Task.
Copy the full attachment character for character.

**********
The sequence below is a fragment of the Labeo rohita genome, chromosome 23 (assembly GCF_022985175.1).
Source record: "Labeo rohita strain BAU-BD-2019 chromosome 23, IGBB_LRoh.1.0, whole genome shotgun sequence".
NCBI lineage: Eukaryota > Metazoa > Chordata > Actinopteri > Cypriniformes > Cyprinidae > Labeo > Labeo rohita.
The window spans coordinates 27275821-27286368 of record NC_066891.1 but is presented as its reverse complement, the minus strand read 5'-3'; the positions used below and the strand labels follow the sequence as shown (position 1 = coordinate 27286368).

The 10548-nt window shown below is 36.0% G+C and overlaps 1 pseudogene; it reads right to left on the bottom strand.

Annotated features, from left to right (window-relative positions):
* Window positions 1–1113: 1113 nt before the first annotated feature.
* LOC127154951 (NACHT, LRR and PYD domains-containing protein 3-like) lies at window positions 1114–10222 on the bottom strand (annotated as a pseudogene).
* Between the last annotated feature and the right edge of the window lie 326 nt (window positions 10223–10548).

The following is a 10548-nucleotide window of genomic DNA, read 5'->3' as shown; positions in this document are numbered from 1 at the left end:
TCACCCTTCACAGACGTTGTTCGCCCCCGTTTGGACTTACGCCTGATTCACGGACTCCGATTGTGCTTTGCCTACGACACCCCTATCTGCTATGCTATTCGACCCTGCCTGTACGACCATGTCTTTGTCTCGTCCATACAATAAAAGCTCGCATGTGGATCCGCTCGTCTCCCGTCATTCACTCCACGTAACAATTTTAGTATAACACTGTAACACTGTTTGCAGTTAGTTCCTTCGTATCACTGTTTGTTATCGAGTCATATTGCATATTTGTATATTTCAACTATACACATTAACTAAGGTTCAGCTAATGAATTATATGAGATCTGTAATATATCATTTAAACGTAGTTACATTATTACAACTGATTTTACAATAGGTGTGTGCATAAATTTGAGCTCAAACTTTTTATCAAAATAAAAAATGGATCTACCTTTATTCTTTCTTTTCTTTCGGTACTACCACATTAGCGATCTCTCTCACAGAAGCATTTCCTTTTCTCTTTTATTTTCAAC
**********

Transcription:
The sequence below is a fragment of the Labeo rohita genome, chromosome 23 (assembly GCF_022985175.1).
Source record: "Labeo rohita strain BAU-BD-2019 chromosome 23, IGBB_LRoh.1.0, whole genome shotgun sequence".
NCBI lineage: Eukaryota > Metazoa > Chordata > Actinopteri > Cypriniformes > Cyprinidae > Labeo > Labeo rohita.
The window spans coordinates 27275821-27286368 of record NC_066891.1 but is presented as its reverse complement, the minus strand read 5'-3'; the positions used below and the strand labels follow the sequence as shown (position 1 = coordinate 27286368).

The 10548-nt window shown below is 36.0% G+C and overlaps 1 pseudogene; it reads right to left on the bottom strand.

Annotated features, from left to right (window-relative positions):
* Window positions 1–1113: 1113 nt before the first annotated feature.
* LOC127154951 (NACHT, LRR and PYD domains-containing protein 3-like) lies at window positions 1114–10222 on the bottom strand (annotated as a pseudogene).
* Between the last annotated feature and the right edge of the window lie 326 nt (window positions 10223–10548).

The following is a 10548-nucleotide window of genomic DNA, read 5'->3' as shown; positions in this document are numbered from 1 at the left end:
TCACCCTTCACAGACGTTGTTCGCCCCCGTTTGGACTTACGCCTGATTCACGGACTCCGATTGTGCTTTGCCTACGACACCCCTATCTGCTATGCTATTCGACCCTGCCTGTACGACCATGTCTTTGTCTCGTCCATACAATAAAAGCTCGCATGTGGATCCGCTCGTCTCCCGTCATTCACTCCACGTAACAATTTTAGTATAACACTGTAACACTGTTTGCAGTTAGTTCCTTCGTATCACTGTTTGTTATCGAGTCATATTGCATATTTGTATATTTCAACTATACACATTAACTAAGGTTCAGCTAATGAATTATATGAGATCTGTAATATATCATTTAAACGTAGTTACATTATTACAACTGATTTTACAATAGGTGTGTGCATAAATTTGAGCTCAAACTTTTTATCAAAATAAAAAATGGATCTACCTTTATTCTTTCTTTTCTTTCGGTACTACCACATTAGCGATCTCTCTCACAGAAGCATTTCCTTTTCTCTTTTATTTTCAAC